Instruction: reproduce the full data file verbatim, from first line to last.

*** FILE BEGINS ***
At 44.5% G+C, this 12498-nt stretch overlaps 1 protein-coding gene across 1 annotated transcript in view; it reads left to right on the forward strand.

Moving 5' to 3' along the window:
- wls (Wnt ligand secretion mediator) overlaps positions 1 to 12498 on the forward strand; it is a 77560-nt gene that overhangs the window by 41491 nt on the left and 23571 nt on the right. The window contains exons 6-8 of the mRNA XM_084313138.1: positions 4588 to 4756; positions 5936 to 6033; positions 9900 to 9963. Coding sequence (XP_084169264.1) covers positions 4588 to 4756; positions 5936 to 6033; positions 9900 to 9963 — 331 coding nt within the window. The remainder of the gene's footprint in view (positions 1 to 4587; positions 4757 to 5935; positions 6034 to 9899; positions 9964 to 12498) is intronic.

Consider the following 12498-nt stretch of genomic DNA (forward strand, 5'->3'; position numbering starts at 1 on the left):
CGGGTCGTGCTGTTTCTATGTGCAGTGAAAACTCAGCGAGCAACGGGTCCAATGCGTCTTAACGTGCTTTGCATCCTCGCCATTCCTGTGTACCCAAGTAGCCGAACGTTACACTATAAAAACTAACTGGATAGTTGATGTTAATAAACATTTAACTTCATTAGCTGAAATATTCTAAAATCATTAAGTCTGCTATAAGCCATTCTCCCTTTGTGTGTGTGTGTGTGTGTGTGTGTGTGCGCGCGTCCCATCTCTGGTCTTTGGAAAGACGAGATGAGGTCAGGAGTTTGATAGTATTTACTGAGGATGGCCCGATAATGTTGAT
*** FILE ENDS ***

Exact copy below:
At 44.5% G+C, this 12498-nt stretch overlaps 1 protein-coding gene across 1 annotated transcript in view; it reads left to right on the forward strand.

Moving 5' to 3' along the window:
- wls (Wnt ligand secretion mediator) overlaps positions 1 to 12498 on the forward strand; it is a 77560-nt gene that overhangs the window by 41491 nt on the left and 23571 nt on the right. The window contains exons 6-8 of the mRNA XM_084313138.1: positions 4588 to 4756; positions 5936 to 6033; positions 9900 to 9963. Coding sequence (XP_084169264.1) covers positions 4588 to 4756; positions 5936 to 6033; positions 9900 to 9963 — 331 coding nt within the window. The remainder of the gene's footprint in view (positions 1 to 4587; positions 4757 to 5935; positions 6034 to 9899; positions 9964 to 12498) is intronic.

Consider the following 12498-nt stretch of genomic DNA (forward strand, 5'->3'; position numbering starts at 1 on the left):
CGGGTCGTGCTGTTTCTATGTGCAGTGAAAACTCAGCGAGCAACGGGTCCAATGCGTCTTAACGTGCTTTGCATCCTCGCCATTCCTGTGTACCCAAGTAGCCGAACGTTACACTATAAAAACTAACTGGATAGTTGATGTTAATAAACATTTAACTTCATTAGCTGAAATATTCTAAAATCATTAAGTCTGCTATAAGCCATTCTCCCTTTGTGTGTGTGTGTGTGTGTGTGTGTGTGCGCGCGTCCCATCTCTGGTCTTTGGAAAGACGAGATGAGGTCAGGAGTTTGATAGTATTTACTGAGGATGGCCCGATAATGTTGAT